Voltage tolerance is part of a larger family of requirements known as logic levels, which denote the specific voltages acceptable as a logic "high" or "low" by a given logic family of semiconducting devices.
To satisfy the biasing requirements of older RTL and TTL chips, a constant supply voltage had to be used across all chips. 5 volts was chosen because it could handle up to four bipolar transistors (1.2 V drops from emitter to collector) in series between the rails. As chip technology advanced to CMOS devices, the power supply requirements became less strict, and chip manufacturers drove supply voltages lower to reduce Power Consumption. 3.3 V became common as it was easily achievable from one lithium-ion battery, but 1.8 V and then 1.2 V followed driven by the advent of the ultra low-dropout voltage regulator. Modern desktop CPUs run on less than a volt at dozens of amps.
A GPIO pin on a 3.3V or lower microcontroller is 5-volt tolerant if it can handle input voltages of 5 volts without damaging the chip. While most chips have ESD protection which allows a 5-volt transient, current dissipation through the clamp diode will cause issues if the non-tolerant pin is regularly used at 5 V. 5-volt tolerant inputs can also be found on discrete logic devices and other non-controller peripherals designed to operate in a mixed-voltage environment. A logic level translator such as the SparkFun logic level converter or Adafruit bidirectional level translator can be used to interface 5V devices to pins which are not tolerant of those voltages.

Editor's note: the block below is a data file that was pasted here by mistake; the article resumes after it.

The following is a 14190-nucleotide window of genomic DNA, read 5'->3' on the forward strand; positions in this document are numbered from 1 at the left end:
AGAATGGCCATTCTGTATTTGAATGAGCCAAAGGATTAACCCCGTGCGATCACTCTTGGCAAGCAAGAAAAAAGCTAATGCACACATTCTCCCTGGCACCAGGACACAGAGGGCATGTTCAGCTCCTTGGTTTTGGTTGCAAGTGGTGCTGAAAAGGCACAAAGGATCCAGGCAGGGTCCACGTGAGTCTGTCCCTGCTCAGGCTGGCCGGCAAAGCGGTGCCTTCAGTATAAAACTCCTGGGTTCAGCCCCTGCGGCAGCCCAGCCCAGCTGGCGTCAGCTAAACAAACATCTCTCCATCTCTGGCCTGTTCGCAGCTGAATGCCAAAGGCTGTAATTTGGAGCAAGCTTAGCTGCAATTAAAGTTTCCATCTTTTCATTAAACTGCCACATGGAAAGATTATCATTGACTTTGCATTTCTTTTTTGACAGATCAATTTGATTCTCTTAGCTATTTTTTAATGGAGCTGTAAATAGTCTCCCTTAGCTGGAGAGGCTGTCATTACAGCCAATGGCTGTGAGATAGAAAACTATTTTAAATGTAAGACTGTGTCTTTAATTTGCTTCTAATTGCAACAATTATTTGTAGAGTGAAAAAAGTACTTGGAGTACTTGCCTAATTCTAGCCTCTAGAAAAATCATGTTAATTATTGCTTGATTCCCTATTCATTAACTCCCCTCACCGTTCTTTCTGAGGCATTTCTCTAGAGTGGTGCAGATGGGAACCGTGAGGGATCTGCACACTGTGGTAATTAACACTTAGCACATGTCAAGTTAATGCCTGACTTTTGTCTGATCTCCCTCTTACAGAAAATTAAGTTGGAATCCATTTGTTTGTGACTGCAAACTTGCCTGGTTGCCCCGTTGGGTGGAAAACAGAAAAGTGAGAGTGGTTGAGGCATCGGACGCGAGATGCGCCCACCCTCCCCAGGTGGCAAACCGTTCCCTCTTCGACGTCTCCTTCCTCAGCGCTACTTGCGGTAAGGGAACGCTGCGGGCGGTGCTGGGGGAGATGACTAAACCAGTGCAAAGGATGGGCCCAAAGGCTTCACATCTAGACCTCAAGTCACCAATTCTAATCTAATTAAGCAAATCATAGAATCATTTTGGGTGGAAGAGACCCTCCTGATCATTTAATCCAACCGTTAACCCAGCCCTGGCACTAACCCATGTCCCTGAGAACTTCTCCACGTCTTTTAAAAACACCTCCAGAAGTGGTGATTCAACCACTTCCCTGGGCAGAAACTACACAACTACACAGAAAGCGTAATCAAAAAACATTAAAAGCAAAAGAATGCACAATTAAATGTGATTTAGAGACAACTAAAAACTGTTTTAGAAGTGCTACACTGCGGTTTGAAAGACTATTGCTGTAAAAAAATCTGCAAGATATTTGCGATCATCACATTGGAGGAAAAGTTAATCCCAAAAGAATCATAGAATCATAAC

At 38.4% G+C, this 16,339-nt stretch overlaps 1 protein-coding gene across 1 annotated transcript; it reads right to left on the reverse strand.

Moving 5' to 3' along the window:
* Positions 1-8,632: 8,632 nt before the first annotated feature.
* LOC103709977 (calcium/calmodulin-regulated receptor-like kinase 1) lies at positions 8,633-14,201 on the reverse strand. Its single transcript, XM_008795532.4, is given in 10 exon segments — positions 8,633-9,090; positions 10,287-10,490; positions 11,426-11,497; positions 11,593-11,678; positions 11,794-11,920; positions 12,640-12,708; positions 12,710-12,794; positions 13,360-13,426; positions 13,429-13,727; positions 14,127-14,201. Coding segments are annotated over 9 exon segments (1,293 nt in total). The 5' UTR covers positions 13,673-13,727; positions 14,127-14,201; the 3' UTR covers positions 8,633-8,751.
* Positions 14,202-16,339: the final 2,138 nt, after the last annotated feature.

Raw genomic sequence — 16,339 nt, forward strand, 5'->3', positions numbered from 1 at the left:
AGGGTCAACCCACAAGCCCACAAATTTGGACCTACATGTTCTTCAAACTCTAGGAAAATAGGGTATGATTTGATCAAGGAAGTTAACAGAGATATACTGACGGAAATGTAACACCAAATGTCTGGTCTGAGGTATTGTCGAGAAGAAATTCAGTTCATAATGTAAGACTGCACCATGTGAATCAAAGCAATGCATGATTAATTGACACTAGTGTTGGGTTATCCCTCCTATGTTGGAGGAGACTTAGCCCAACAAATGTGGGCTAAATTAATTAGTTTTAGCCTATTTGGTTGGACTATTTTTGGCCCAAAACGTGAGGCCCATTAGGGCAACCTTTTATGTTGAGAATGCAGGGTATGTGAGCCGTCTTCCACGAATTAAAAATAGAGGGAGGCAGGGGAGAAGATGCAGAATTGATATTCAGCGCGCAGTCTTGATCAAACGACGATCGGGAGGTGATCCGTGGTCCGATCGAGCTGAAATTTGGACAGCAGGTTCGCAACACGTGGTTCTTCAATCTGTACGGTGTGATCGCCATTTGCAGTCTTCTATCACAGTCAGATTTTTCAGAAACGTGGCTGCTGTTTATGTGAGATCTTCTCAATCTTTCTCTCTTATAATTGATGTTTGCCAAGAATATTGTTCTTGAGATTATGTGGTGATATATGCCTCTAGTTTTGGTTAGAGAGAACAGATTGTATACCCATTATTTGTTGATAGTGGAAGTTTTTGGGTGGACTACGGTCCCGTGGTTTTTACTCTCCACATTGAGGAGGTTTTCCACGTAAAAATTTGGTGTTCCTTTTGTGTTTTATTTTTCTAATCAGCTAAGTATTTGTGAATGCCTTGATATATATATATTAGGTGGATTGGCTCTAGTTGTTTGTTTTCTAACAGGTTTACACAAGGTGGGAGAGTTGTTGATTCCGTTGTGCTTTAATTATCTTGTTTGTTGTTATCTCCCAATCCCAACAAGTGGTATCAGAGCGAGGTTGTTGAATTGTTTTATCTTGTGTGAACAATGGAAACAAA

Digital input pins are often 5-volt tolerant, but pins with analog input or output capability are seldom 5-volt tolerant. This attribute does not mean that the pin will output 5 volts when high; it will still output between 3.1 and 3.3 volts, which is typically recognized as a "high" voltage by both 3.3V and 5V circuits. While some chips might theoretically be able to "accept" up to 6 V on a 5-volt tolerant pin, such usage is not recommended.
Lower-voltage parts (2.8 V, 1.8 V, or 1.2 V for example) can also be interfaced with 5 V or 3.3 V devices. Check the datasheet carefully for the acceptable input and output high voltages (Voh and Vih especially) to ensure the parts will understand each other.
3.3 V to 5 V
Isn't it nice when things just work that way?
5 V to 3.3 V (5V tolerant)
Only 5-volt tolerant devices allow this.
5 V (open-drain) to 3.3 V
Add pull-up resistor
Open-drain or open-collector pins never pull the output high, so the low-voltage part never sees 5 V. Add a pull-up resistor to pull the line high to low voltage.
5 V to 3.3 V
Use a diode
This essentially makes the 5 V device pin into an open-drain pin. Cheap and easy, but Slew Rate with this setup is poor (only works for slower signals).
Use a MOSFET
Multiple MOSFETs are often packaged together, allowing this setup to be used on multiple pins. Excellent for I2C connections using I2C's inherent pull-up resistor Slew rate still too slow for anything over 1 MHz, like SPI.
Use a buffer IC
Buffer ICs come in sets of 4-8, allowing this setup to be used on many pins. Excellent slew rate and Output Drive, but IC is bigger and more expensive. Required for bidirectional protocols like One-Wire using a level shifter such as the TXB0104 (ref).
BLRS (Purdue SIGBots)